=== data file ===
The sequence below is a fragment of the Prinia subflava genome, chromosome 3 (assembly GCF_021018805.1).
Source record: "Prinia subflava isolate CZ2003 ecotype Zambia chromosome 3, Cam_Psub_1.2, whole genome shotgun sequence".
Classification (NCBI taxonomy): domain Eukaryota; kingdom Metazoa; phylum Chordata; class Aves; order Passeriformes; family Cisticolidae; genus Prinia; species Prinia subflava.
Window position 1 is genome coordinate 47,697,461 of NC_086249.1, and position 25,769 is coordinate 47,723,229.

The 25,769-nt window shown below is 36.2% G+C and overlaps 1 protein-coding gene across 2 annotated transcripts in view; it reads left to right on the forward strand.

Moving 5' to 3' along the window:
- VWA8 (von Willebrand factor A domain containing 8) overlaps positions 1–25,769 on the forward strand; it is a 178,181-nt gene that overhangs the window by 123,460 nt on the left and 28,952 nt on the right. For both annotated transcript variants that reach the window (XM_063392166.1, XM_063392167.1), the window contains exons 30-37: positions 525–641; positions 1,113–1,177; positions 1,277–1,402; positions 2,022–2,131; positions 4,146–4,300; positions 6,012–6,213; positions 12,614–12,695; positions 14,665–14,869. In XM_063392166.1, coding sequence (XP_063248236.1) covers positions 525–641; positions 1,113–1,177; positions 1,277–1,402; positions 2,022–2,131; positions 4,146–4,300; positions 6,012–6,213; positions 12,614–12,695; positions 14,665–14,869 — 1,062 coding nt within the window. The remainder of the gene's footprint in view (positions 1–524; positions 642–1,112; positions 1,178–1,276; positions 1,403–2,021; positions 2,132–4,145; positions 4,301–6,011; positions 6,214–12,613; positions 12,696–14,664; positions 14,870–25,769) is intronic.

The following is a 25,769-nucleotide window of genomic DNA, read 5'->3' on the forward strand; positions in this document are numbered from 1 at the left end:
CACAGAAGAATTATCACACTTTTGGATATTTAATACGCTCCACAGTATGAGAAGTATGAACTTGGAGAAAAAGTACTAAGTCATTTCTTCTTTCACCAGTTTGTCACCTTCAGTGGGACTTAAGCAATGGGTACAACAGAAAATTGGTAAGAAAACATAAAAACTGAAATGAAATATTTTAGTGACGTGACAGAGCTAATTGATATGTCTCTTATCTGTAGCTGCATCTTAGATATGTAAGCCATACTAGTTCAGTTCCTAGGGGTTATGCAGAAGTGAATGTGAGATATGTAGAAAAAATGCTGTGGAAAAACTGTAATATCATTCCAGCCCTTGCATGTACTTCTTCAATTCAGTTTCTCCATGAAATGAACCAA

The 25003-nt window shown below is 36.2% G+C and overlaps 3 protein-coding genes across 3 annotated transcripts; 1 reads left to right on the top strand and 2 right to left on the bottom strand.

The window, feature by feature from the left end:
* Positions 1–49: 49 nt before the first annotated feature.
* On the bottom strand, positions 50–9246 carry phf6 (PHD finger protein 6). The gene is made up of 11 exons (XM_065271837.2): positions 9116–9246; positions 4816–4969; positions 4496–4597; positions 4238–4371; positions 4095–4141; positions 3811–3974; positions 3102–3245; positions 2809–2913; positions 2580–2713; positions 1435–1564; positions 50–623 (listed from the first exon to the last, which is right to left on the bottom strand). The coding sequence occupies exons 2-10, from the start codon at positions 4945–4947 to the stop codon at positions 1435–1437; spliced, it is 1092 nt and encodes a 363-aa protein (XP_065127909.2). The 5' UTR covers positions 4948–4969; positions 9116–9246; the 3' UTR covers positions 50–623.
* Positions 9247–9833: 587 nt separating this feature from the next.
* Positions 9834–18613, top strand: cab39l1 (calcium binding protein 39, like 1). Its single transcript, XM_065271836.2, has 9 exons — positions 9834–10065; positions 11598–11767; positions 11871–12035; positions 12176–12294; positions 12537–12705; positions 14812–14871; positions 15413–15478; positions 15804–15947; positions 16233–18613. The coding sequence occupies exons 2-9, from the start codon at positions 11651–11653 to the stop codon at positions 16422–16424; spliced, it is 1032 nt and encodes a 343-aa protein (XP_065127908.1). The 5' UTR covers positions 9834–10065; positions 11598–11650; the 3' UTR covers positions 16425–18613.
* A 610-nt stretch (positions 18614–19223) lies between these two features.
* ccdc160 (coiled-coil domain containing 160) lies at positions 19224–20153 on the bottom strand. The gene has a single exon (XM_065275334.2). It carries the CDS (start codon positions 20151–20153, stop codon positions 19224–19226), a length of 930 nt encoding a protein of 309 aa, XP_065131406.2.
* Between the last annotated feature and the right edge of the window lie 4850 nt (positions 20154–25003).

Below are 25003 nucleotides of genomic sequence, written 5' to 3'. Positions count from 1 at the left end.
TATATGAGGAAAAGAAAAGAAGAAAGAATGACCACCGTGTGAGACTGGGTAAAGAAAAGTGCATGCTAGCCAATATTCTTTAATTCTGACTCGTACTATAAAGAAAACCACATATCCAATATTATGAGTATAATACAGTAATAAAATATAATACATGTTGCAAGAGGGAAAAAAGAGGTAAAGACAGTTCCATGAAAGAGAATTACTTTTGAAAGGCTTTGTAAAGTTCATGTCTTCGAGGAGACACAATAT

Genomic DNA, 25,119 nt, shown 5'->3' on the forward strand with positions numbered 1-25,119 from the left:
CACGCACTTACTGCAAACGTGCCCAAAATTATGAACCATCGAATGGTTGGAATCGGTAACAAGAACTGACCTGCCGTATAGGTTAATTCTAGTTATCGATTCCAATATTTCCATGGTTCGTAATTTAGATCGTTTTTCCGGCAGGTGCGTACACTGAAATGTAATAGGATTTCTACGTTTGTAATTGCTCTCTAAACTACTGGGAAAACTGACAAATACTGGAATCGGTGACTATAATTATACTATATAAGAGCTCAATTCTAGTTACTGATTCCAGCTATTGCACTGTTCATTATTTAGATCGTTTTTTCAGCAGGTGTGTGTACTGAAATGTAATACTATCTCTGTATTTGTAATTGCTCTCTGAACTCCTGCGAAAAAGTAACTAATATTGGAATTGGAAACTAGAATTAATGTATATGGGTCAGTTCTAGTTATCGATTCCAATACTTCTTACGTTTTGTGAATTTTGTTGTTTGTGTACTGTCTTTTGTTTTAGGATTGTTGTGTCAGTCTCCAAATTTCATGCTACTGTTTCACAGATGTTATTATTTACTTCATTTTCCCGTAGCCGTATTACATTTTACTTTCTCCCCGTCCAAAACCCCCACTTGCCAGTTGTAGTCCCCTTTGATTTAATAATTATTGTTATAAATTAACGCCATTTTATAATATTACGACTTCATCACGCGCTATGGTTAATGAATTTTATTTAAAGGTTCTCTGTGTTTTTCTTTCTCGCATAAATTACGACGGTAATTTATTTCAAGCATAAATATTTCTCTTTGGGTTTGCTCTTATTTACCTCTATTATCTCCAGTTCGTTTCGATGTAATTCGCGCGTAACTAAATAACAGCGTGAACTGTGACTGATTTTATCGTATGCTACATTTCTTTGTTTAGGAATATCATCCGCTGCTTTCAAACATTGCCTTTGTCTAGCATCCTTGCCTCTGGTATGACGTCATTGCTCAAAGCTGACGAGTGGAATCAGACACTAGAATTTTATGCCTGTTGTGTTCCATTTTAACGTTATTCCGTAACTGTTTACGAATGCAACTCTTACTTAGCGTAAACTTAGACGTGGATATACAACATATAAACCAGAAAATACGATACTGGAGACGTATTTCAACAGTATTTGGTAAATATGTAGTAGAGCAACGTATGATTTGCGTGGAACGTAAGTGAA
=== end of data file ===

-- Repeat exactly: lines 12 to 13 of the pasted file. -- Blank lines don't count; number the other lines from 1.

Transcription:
* Positions 1–49: 49 nt before the first annotated feature.
* On the bottom strand, positions 50–9246 carry phf6 (PHD finger protein 6). The gene is made up of 11 exons (XM_065271837.2): positions 9116–9246; positions 4816–4969; positions 4496–4597; positions 4238–4371; positions 4095–4141; positions 3811–3974; positions 3102–3245; positions 2809–2913; positions 2580–2713; positions 1435–1564; positions 50–623 (listed from the first exon to the last, which is right to left on the bottom strand). The coding sequence occupies exons 2-10, from the start codon at positions 4945–4947 to the stop codon at positions 1435–1437; spliced, it is 1092 nt and encodes a 363-aa protein (XP_065127909.2). The 5' UTR covers positions 4948–4969; positions 9116–9246; the 3' UTR covers positions 50–623.